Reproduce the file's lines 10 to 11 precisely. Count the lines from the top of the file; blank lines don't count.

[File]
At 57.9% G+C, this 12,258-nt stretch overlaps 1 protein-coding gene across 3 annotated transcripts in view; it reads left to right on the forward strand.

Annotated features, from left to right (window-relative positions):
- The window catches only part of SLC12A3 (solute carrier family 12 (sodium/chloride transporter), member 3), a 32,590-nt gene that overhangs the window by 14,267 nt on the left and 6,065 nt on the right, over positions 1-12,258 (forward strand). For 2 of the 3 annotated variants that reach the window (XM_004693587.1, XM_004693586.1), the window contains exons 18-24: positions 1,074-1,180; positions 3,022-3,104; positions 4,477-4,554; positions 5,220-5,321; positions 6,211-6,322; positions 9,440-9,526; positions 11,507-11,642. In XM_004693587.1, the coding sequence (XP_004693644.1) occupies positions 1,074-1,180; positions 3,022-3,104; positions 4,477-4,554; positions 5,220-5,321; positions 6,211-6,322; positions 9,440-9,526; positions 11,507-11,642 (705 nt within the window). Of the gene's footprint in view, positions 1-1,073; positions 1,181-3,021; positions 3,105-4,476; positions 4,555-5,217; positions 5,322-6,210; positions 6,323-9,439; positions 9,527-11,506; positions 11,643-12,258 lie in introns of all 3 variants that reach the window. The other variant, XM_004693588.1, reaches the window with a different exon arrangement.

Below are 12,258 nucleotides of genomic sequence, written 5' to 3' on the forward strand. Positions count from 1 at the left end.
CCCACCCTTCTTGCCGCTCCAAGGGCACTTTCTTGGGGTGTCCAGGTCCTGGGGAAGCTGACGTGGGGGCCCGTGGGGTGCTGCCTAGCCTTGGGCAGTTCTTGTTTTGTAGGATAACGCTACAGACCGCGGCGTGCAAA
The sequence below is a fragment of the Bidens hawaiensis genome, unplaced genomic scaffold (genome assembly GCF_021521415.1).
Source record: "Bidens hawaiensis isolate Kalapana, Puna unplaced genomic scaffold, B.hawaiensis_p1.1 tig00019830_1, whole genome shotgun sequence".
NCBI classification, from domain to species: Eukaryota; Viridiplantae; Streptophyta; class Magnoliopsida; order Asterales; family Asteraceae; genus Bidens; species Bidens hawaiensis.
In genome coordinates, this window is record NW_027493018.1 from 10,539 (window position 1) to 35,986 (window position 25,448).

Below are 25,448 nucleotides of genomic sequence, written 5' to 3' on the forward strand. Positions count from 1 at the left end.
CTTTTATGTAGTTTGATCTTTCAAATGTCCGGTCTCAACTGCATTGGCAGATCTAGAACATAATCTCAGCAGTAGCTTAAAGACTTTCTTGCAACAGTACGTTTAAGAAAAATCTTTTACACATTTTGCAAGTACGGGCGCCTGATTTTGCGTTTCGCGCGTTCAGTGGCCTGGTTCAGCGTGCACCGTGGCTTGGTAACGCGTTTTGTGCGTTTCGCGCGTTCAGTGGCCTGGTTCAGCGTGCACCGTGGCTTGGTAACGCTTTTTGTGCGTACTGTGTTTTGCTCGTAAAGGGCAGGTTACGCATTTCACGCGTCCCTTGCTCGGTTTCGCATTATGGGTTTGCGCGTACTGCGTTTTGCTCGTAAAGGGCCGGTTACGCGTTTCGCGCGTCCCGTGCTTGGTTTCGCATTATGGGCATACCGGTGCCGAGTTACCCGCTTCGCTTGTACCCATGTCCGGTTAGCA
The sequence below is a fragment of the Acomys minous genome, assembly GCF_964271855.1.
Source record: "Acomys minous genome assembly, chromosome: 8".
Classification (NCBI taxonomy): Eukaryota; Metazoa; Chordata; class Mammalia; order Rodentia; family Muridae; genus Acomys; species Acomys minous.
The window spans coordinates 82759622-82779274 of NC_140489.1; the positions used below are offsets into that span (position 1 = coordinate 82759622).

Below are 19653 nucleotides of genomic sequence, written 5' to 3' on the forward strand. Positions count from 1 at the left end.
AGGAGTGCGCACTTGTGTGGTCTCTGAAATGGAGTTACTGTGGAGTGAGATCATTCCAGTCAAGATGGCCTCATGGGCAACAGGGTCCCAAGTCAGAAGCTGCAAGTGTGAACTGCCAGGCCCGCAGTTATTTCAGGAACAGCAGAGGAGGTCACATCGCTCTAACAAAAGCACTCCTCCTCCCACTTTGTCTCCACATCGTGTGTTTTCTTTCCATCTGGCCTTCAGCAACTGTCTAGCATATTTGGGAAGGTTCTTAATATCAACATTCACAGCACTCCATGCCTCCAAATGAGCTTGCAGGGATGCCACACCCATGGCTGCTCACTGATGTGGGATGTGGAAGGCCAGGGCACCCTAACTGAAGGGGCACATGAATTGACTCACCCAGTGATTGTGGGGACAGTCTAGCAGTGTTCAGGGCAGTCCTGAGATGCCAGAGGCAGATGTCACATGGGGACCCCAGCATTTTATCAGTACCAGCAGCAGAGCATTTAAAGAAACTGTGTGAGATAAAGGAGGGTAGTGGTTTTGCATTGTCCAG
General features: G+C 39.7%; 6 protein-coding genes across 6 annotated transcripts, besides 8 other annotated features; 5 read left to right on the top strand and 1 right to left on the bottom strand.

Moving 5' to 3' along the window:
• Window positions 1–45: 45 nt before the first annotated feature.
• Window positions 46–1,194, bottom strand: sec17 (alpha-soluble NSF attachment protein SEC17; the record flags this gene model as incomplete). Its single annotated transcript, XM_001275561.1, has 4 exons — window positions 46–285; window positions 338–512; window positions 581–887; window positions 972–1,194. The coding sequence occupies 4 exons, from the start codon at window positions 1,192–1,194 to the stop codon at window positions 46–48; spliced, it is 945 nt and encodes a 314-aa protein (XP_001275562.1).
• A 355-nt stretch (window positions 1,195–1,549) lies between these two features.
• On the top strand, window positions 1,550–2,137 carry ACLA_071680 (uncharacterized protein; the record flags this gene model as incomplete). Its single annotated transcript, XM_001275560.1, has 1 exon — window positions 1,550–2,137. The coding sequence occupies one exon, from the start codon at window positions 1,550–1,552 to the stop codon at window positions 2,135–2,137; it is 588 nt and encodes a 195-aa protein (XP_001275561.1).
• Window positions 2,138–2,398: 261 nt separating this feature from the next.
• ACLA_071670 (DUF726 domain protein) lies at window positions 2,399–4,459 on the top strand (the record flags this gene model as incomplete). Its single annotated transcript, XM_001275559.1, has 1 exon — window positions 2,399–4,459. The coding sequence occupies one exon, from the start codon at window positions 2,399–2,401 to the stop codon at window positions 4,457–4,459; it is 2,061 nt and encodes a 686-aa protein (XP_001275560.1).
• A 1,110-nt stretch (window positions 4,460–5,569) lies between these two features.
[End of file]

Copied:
Below are 25,448 nucleotides of genomic sequence, written 5' to 3' on the forward strand. Positions count from 1 at the left end.
CTTTTATGTAGTTTGATCTTTCAAATGTCCGGTCTCAACTGCATTGGCAGATCTAGAACATAATCTCAGCAGTAGCTTAAAGACTTTCTTGCAACAGTACGTTTAAGAAAAATCTTTTACACATTTTGCAAGTACGGGCGCCTGATTTTGCGTTTCGCGCGTTCAGTGGCCTGGTTCAGCGTGCACCGTGGCTTGGTAACGCGTTTTGTGCGTTTCGCGCGTTCAGTGGCCTGGTTCAGCGTGCACCGTGGCTTGGTAACGCTTTTTGTGCGTACTGTGTTTTGCTCGTAAAGGGCAGGTTACGCATTTCACGCGTCCCTTGCTCGGTTTCGCATTATGGGTTTGCGCGTACTGCGTTTTGCTCGTAAAGGGCCGGTTACGCGTTTCGCGCGTCCCGTGCTTGGTTTCGCATTATGGGCATACCGGTGCCGAGTTACCCGCTTCGCTTGTACCCATGTCCGGTTAGCA